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Monday, June 26, 2023

MIT Scientists Develop Flexible Metal-Free Electrode

MIT Scientists Develop Flexible Metal-Free Electrode

These Jell-O-like electrodes could eventually connect electronic implants with the human body.

By Ryan Whitwam June 20, 2023

The inexorable march of technological innovation continuously turns science fiction into science fact, and the next target may be the human body. With multiple companies moving toward human testing of bioelectronic implants, our cyberpunk future could be here before we know it, and a new project from MIT could play a crucial part. A team working with conductive polymers has succeeded in designing a soft metal-free electrode that can be 3D printed and attached directly to tissues.

The future of implantable technology could take many paths, but whether you're trying to restore vision, enhance mobility, or build a brain computer interface, you'll need an electrode to mediate the connection between gooey human and cold, unfeeling technology. Most electrodes, like the ones Elon Musk's Neuralink robot "sews" into the brain are composed of metal, which is naturally conductive. However, metals can cause tissue irritation over time, which leads to signal degradation.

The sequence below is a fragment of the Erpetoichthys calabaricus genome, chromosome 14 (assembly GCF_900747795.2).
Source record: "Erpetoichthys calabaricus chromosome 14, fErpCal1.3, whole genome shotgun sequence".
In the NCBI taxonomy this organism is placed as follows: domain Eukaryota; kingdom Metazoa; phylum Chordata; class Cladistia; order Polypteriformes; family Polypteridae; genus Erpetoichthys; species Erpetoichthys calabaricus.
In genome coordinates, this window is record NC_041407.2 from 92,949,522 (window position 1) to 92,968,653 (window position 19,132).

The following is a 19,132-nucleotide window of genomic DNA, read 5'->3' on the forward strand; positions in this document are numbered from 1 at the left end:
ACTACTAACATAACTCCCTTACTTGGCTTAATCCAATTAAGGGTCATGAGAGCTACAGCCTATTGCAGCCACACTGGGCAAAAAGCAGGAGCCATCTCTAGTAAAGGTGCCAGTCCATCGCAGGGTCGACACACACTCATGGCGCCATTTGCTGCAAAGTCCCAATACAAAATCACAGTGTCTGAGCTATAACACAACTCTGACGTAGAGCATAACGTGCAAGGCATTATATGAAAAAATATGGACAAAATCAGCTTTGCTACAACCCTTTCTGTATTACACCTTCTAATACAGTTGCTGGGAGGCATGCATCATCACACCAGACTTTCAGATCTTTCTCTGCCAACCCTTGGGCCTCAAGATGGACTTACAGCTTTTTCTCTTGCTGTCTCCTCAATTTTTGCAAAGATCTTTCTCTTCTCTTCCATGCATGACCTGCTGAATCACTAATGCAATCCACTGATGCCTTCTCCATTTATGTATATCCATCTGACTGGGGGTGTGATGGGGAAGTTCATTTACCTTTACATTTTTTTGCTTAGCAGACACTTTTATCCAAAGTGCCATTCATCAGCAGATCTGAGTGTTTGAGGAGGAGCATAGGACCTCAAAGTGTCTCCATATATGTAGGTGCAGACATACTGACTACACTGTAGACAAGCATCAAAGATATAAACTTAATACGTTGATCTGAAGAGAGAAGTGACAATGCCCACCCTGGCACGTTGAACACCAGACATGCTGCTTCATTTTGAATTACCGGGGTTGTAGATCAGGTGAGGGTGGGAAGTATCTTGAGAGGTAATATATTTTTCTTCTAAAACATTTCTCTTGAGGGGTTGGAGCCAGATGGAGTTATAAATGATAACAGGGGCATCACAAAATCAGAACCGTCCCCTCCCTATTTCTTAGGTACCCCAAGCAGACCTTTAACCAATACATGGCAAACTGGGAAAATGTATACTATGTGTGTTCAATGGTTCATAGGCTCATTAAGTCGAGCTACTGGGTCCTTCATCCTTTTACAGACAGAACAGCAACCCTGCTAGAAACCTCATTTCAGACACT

Most polymers are natural insulators, so they cannot conduct signals. However, there is a class of conductive polymers, the discovery of which won a Nobel Prize in chemistry in the 1970s. Researchers working with mechanical engineering professor Xuanhe Zhao have experimented with several materials to produce soft, flexible electrodes. The team found some success by mixing conductive polymers with hydrogel, a gelatin-like polymer that is high in water content. However, this mixture didn't offer the right mix of conductivity and durability. "In gel materials, the electrical and mechanical properties always fight each other,” says collaborator Hyunwoo Yuk. “If you improve a gel’s electrical properties, you have to sacrifice mechanical properties, and vice versa."  .... ' 

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